The Vital Heart of the Flash Fiction Story

Catherine McNamara introducing, her Flash Fiction Course.

I didn’t fall for flash fiction straightaway. There was an attraction, but I wasn’t sure about this fleeting, incisive form until I tried to nail it. Not so easy. Pulled off, flash fiction is an acrobatic feat, leaving an arc on the air and a gasp in the audience. Several years after my first efforts I think there is a mutual understanding between us. With dozens of flash pieces out there and a collection to be published in February 2021 – I realise this form has taught me ruthless technique and a visceral understanding of story.

How so?

I would describe myself as a short story writer. A pretty wordy short story writer, trained in the compression and intimation and the dance-with-the-reader that is the short story form. Very quickly, I realised that with flash fiction these devices would not be enough. I would need more rigour, less flair and artifice, more cogent material. Plot? Well, yes. And also no. I realised I would be going into the gritty workshop of story creation – the cogs and wires, the oil and motion. What is story anyhow? And where should both the reader and writer end up in 800 words or less?

As with everything, I decided to feel my way. Of course, many of the same rules that govern the short story, the novel, even the screenplay and the poem, come into play. An investigation of our humanity and our place in the cosmos. Even in a story that speaks of stray dogs. And yet. We are playing a different instrument here. Word count requires delivery and displacement. The reader must be yanked in by the first syllables. It is not enough to delve and display.

I read the greats, and suggest that you do too. I also confess that I initially approached my flash fiction quest as an exercise – physical and gruelling – a daily sign-up to the first paragraph. An entry point. An idea worth climbing into. A search for a seam of words leading to story gold. I developed many techniques for squeezing stories out of anything. Some of us work visually; some of us with a clock ticking; some of us write succinctly and some of us must slash away at the page. One thing in common: a surrender to voice. And in the editing phase: a fearless discarding of the obsolete or obscure. The vital extraction of story.   

For the past four years as Litro Magazine’s Flash Fiction Editor, I’ve read a lot of flash fiction. All types. From the clichéd themes – lost loves, illness, dementia – to aliens having sex, visits from the Buddha, incandescent women, families and their fridges. As an editor and reader, I am happiest when my ideas are torn apart. When I fall for a piece with raining frogs or talking trees or a stringent conversation on a country lane. Anything can sing. Anything can climb above and grow wings.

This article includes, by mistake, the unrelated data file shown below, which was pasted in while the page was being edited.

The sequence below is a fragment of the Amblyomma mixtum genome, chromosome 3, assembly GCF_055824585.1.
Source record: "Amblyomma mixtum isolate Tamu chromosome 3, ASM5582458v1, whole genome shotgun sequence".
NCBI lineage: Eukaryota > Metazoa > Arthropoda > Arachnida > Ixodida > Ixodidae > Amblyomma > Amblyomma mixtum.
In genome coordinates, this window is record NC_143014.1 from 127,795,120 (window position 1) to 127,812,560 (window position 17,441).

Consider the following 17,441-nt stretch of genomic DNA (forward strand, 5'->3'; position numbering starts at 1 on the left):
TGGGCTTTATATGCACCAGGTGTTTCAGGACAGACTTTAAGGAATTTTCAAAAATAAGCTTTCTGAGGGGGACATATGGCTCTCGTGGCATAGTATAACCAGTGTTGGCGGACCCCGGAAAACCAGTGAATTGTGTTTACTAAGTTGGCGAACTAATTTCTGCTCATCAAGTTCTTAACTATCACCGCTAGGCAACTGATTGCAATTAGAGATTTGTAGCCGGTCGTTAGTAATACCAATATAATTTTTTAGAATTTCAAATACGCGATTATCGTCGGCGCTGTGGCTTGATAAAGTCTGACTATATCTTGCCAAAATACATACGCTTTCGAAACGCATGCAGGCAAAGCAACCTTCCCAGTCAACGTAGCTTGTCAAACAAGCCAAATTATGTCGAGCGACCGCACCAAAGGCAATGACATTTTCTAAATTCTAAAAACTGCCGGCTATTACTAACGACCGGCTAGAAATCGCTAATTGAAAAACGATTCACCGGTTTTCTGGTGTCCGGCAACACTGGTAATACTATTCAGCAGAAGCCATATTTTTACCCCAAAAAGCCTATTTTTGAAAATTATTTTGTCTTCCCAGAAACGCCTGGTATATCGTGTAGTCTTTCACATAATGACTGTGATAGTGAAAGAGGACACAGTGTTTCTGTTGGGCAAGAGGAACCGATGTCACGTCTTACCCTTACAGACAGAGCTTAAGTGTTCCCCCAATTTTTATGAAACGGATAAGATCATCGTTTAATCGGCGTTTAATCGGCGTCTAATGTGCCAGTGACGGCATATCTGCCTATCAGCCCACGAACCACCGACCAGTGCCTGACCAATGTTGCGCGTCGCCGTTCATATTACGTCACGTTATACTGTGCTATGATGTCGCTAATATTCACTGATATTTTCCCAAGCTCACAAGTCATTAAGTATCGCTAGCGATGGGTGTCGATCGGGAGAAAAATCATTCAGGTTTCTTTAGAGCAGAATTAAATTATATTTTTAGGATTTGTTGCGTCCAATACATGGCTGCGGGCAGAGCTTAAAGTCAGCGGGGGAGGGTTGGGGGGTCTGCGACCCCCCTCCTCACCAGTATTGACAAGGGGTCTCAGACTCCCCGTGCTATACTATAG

This September/October I will be teaching the Litro Flash Fiction Masterclass where I will be sharing these ideas and putting you to the test.

You can sign up for the classes Here.

Catherine McNamara

About Catherine McNamara

Catherine McNamara grew up in Sydney and went to Paris to study French. She ended up in West Africa running a bar. Her short story collection 'The Cartography of Others' is finalist in the People's Book Prize and won the Eyelands International Fiction Prize. Her flash fiction collection 'Love Stories for Hectic People' is out in May. Catherine lives in Italy and has great collections of West African sculpture and Italian heels.

Catherine McNamara grew up in Sydney and went to Paris to study French. She ended up in West Africa running a bar. Her short story collection 'The Cartography of Others' is finalist in the People's Book Prize and won the Eyelands International Fiction Prize. Her flash fiction collection 'Love Stories for Hectic People' is out in May. Catherine lives in Italy and has great collections of West African sculpture and Italian heels.

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